Colloidal Semiconductor Nanocrystals: A Study of the Syntheses of and Capping Structures for CdSe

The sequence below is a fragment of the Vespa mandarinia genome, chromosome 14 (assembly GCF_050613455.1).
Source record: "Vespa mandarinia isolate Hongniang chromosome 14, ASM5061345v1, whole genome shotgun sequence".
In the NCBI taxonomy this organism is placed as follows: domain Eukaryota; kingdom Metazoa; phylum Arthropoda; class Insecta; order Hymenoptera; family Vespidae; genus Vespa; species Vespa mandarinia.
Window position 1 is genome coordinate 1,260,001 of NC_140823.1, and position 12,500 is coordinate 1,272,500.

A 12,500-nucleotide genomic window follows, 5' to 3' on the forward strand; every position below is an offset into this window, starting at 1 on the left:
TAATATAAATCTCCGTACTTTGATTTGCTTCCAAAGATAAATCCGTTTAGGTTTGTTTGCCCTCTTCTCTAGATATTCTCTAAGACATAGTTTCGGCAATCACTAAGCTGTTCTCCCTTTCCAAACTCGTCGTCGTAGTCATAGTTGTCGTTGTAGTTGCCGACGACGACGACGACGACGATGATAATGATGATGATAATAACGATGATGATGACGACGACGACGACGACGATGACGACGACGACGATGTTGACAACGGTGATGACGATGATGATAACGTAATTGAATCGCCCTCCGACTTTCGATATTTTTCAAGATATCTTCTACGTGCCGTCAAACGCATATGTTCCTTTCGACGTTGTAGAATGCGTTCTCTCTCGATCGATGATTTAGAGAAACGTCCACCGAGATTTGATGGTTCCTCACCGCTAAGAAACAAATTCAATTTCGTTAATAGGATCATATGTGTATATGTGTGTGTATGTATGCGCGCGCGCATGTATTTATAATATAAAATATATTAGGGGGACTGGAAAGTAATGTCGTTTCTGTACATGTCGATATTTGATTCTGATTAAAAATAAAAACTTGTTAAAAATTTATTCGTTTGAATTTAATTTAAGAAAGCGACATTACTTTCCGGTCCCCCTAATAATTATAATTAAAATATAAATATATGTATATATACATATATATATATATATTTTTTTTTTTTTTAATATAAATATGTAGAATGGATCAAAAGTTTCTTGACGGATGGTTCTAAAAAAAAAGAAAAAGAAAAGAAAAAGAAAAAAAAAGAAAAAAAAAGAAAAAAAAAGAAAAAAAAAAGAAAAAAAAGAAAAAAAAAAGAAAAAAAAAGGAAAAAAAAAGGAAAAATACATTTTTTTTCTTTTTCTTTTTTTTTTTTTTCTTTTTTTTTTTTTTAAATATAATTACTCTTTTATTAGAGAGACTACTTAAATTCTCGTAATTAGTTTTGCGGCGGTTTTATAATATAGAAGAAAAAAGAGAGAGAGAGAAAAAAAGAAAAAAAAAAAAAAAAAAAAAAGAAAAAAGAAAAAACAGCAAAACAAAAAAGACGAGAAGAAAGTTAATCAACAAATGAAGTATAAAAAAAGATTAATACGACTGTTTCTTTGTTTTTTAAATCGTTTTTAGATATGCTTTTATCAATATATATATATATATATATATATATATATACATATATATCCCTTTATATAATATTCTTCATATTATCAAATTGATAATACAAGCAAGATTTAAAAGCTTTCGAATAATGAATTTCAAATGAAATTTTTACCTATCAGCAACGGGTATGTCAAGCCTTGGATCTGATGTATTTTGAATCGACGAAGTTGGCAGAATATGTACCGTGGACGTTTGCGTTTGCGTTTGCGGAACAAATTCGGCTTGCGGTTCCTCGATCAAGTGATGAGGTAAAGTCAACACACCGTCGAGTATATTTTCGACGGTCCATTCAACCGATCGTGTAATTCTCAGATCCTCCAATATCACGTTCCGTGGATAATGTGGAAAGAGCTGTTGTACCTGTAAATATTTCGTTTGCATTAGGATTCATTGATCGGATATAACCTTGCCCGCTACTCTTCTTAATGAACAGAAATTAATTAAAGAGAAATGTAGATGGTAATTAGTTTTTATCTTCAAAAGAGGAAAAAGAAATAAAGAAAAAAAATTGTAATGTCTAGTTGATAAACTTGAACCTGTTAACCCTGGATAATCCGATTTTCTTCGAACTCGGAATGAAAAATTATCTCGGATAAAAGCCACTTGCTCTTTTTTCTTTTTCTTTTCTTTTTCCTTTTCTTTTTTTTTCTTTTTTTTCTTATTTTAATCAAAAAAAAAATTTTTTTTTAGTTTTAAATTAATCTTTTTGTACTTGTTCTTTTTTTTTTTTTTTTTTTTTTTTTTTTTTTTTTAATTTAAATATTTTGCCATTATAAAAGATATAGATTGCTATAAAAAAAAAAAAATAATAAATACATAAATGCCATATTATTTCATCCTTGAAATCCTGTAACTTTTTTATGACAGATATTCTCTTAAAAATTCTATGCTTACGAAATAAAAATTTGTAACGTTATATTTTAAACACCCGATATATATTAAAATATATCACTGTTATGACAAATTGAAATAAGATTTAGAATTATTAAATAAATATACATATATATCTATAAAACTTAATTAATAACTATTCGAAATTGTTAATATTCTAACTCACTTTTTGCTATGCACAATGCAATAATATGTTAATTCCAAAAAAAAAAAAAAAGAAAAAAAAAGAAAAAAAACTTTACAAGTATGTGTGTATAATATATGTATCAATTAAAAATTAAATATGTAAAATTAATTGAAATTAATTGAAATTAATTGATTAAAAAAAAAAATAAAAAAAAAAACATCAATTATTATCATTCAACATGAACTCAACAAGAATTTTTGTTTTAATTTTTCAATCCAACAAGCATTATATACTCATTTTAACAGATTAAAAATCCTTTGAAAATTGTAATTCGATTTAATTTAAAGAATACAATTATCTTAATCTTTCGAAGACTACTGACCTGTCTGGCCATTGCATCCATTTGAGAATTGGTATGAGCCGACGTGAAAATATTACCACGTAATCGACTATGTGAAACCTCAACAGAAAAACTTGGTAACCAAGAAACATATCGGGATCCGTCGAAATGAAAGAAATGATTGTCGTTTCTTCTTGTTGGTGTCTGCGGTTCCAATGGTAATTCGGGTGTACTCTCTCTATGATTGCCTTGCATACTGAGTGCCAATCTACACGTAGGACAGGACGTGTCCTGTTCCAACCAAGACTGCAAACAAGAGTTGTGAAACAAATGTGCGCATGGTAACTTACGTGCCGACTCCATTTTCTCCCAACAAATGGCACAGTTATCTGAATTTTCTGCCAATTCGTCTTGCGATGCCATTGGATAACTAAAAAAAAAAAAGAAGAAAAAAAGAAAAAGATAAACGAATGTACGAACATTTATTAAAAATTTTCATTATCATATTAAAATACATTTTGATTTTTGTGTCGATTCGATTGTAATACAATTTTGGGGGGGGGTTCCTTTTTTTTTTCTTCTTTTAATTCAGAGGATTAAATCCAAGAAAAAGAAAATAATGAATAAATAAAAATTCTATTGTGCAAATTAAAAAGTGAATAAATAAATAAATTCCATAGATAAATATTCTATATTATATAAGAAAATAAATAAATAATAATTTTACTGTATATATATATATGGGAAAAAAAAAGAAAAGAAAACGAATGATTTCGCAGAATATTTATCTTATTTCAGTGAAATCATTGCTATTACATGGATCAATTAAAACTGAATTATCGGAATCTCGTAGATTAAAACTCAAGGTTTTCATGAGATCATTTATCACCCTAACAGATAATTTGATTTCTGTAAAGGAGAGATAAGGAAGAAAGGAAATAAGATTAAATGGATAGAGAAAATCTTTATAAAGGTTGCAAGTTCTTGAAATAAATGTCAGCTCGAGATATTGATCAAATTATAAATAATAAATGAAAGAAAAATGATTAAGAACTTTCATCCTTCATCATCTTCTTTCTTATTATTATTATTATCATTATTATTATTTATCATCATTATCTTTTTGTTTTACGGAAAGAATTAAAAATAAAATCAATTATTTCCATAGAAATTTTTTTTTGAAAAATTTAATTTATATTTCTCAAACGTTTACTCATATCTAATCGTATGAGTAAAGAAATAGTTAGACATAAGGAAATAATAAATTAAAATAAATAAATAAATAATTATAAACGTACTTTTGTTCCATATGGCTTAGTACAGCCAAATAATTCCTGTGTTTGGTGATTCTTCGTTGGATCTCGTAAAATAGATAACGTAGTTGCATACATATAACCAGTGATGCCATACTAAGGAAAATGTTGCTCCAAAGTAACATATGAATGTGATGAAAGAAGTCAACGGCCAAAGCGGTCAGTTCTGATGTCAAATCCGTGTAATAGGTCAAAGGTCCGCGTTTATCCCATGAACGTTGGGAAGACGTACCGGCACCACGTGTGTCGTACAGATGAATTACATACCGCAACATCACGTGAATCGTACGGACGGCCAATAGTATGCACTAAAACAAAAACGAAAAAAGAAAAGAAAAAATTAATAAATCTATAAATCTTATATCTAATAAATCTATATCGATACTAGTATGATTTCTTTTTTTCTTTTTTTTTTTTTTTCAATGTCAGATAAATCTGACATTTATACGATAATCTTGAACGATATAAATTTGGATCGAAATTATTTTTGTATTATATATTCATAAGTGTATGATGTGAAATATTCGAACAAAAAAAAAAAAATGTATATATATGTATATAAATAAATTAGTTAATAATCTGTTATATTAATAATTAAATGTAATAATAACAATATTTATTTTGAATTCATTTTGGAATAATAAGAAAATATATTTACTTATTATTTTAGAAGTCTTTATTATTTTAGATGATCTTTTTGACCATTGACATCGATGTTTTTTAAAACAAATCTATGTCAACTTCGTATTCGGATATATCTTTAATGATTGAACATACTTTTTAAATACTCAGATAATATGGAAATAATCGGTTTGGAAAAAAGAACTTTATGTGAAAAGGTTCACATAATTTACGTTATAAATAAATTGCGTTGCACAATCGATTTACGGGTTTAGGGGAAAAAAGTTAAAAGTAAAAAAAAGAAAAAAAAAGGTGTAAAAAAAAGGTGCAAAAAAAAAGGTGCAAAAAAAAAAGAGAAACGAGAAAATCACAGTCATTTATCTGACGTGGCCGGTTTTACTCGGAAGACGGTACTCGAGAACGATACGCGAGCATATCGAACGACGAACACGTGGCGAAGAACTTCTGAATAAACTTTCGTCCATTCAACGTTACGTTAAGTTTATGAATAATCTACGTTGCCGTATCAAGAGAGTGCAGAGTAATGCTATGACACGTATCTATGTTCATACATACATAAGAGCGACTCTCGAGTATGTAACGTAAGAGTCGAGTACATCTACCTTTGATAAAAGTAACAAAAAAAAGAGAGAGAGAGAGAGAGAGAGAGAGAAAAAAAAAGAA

Luminescent quantum dots (QDs) or rods are semiconductor nano-particles that may be used for a wide array of applications such as in electro-optical devices, spectral bar coding, tagging and light filtering. In the case under investigation, the nano-particles are cadmium-selenide (CdSe), though they can be made from cadmium-sulfide, cadmium-telluride or a number of other II-VI and III-V material combinations. The CdSe quantum dots emit visible light at a repeatable wavelength when excited by an ultraviolet source. The synthesis of colloidal quantum dot nanoparticles is usually an organo-metallic precursor, high temperature, solvent based, airless chemical procedure that begins with the raw materials CdO, a high boiling point ligand, and a Se-trioctylphosphine conjugate. This investigation explores the means to produce quantum dots by this method and to activate the surface or modify the reaction chemistry with such molecules as trioctylphosphine oxide, stearic acid, dodecylamine, phenyl sulfone, aminophenyl sulfone, 4,4'dichlorodiphenyl sulfone, 4,4'difluorodiphenyl sulfone, sulfanilamide and zinc sulfide during the production to allow for further applications of quantum dots involving new chemistries of the outer surface. Overall, the project has been an interesting and successful one, producing a piece of equipment, a lot of ideas, and many dots with varied capping structures that have been purified, characterized, and stored in such a way that they are ready for immediate use in future projects.